Now this change is described in the New Testament under various figurative expressions, calculated partly to denote the extreme, magnitude of it, and partly to indicate its kind and effect; thus it is termed to be born again; to be born of the Spirit ; to be a new creature; to put off the old man which is corrupt, and to be renew. ed in the spirit of our minds; to put on the new man which, after God's image, is created in righteousness and true holiness; to be transformed by the renewing of our minds ; to be saved by the renewing of the Holy Ghost," &c. all which expressions have, in substance, the same meaning, and may be
by that familiar comparison of our Lord"unless ye bc, converted and become as. little children, ye shall in no wise enter into the kingdom of heaven :"
and again whosoever shall not receive the kingdom of God as a little child, shall in no wise enter therein.” The regenerate, indeed, must resemble little children or babes, in simplicity, humility, and docility. Such was Nathaniel ; whom our Lord honoured with this high encomium-« Behold an Israelite indeed, in whom is no guile."
Q. 2nd. How can we be assured that this work is accomplished in
A. By referring to the proof pointed out in the New Testament; which will be explained in answering the next question.
Q. 3d. What foundation from scripture have we to believe that we may, in this life, be assured of our salvation, or that our sins are forgiven?
A. Every person who is born again, renewed in the spirit of his mind,” &c. is scripturally authorized to consider himself to be in a state of salvation. In which state he is also warranted to regard himself as continuing, so long as, by divine grace, he is enabled habitually to exhibit the genuine evidences of a regenerate state ; or, in other words, faithfully to perform the appointed conditions of salvation ; viz. “ repentance towards God, and faith toward our Lord Jesus Christ."
A person, wishing to satisfy himself whether he is born again,&c. or in other words, whether he is in a state of salvation, must apply for information to the scriptures; that is to say, he must enquire what are the marks which the scriptures give, as descriptive of persons who are in a state of salvation ; must there examine whether, at présent, these marks are fairly applicable to himself.
I do not conceive that there is a single text of scripture which, if rightly interpreted (I mean, interpreted conformably to the general scope of the passage in which it stands, and to other parts of scripa ture) directs us to refer for the decision of these points to internal impulses ; or to other similar sensations, by whatever names they may be called, which many pious people regard as special tokens that their sins are forgiven, and consequently that they are in a state of salvation. If there be no such direction in scripture, to rely on such impulses is unwarrantable, and therefore unsafe.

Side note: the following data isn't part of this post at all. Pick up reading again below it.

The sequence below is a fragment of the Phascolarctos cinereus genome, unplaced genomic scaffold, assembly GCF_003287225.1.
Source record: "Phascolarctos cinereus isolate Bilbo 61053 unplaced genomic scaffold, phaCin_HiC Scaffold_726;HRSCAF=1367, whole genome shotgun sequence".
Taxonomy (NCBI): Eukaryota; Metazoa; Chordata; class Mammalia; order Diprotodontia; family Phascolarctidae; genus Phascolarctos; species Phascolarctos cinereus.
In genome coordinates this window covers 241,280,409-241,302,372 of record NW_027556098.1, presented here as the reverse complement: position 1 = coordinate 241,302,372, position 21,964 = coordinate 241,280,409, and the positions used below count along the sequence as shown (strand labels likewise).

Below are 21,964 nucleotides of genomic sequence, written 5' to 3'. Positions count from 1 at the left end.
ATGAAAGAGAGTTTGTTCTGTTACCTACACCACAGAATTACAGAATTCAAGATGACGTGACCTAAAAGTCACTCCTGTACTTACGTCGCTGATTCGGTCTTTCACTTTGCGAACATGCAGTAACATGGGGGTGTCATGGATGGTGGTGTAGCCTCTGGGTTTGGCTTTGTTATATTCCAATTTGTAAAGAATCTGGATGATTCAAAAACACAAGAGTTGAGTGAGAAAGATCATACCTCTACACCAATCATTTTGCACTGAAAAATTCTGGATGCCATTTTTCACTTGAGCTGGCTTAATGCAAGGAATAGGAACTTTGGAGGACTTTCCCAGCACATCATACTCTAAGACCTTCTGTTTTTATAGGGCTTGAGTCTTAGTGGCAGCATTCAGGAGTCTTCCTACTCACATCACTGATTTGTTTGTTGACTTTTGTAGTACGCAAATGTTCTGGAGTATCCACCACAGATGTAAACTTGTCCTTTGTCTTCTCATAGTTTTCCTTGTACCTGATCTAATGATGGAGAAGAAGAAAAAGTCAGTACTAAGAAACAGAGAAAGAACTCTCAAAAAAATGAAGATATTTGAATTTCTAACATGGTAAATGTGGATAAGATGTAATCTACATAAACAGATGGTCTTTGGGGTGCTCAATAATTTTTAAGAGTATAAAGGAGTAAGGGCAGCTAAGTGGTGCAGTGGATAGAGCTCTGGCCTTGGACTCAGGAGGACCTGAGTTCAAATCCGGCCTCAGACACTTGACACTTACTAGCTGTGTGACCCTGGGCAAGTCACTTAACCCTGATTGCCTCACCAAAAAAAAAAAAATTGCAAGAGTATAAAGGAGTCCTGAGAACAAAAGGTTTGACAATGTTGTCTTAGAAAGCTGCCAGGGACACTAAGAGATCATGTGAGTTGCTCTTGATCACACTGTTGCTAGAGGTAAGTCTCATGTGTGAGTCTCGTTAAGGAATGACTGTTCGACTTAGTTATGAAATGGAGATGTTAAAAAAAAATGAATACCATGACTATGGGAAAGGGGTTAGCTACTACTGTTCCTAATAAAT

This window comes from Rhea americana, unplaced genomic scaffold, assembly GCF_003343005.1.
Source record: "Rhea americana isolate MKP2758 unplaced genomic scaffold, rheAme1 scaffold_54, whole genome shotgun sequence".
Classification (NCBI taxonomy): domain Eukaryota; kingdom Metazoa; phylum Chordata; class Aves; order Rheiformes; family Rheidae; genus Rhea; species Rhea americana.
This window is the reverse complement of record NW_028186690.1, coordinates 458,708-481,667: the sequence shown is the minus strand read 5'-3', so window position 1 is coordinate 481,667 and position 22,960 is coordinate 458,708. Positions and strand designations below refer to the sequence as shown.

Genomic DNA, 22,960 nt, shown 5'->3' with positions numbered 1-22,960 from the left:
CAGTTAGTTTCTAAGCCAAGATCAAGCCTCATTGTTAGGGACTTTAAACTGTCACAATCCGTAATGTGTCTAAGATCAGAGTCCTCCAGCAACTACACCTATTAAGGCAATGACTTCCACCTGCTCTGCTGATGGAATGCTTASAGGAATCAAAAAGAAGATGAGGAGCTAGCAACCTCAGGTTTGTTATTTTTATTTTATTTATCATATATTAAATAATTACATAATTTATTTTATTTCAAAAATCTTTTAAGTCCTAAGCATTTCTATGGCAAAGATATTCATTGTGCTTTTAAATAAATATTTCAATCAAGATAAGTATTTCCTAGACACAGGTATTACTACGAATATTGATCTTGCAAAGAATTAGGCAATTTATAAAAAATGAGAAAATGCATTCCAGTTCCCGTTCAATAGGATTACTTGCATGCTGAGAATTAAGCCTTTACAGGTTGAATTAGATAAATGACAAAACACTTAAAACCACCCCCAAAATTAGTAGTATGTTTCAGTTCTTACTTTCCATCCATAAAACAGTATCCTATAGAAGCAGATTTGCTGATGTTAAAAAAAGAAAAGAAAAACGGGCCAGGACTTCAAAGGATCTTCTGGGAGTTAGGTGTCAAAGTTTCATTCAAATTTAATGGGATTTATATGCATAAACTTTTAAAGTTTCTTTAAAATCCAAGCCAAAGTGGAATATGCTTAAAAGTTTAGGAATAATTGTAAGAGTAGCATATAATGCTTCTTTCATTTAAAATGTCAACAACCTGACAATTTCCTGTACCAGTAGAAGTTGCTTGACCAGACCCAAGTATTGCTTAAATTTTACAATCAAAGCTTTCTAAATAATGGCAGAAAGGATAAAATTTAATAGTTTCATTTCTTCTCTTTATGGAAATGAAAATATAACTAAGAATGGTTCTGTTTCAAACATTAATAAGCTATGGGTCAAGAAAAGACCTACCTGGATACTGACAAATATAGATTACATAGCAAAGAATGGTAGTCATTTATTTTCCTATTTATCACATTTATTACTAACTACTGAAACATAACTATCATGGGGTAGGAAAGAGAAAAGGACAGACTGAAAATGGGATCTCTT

When we consider the extreme of credulity, to which (on subjects unconnected with religion) experience shews that the human imgination may be carried, how easily people of warm conceptions may persuade themselves that they feel what they wish to feel ; how liable to be produced, or to fluctuate, all internal feelings are, according to the state of the nerves and spirits, according to bodily health and constitution, according to the natural liveliness or slowness of the fancy, according to the strength and sobriety, or the weakness and hastiness of the judgment, we must regard; it (I think) as an instance of mercy and loving kindness in God, that He has not referred us, on the most important of all subjects, to iné ternal impressions; which must apparently be so dubious and uncertain, and which according to their presence or absence, might excite groundless confidence or groundless despair.
The scriptures give us a clearer and safer criterion: they refer ns to solid facts; to a plain rule which we cannot mistake, except through our own fault. In various passages they describe the fruits of the spirit, the dispositions of heart, and the consequent course of life which distinguish those persons who are in a state of salvation.Let a person examine his own heart and life impartially, as before God, and compare them with the characteristic descriptions given in the New Testament of the righteous; if they agree with those descriptions, he may humbly entertain a just confidence that he is in a state of salvation ; if they do not, he must conclude the contrary. “ He that doeth righteousness is righteous—they that are Christ's, have crucified the flesh with the affections and lusts he that doeth my commandments, he it is that loveth me-ye are my friends if ye do what I command you every one that doeth righteousness is born of God—whosoever doeth not righteousness is not of God-erery one that loveth (God and his neighbour] is born of God—this is the love of God, that we keep his commandments--he that keepeth Christ's commandments dwelleth in him—if any man love the world, the lust of the flesh, the lust of the eye, and the pride of life, the love of the Father is not in him--the fruit of the spirit is in all goodness, and righteousness, and truth—if a man love me, he will keep my words; he that loveth me not, keepeth not my sayings if we say that we have fellowship with him, and walk in darkness, we lie; but if we walk in the light, the blood of Jesus Christ cleanseth us from all sin---the fruit of the spirit is love, joy, peace, long-suffering, gentleness, goodness, faith, meekness, temperance.”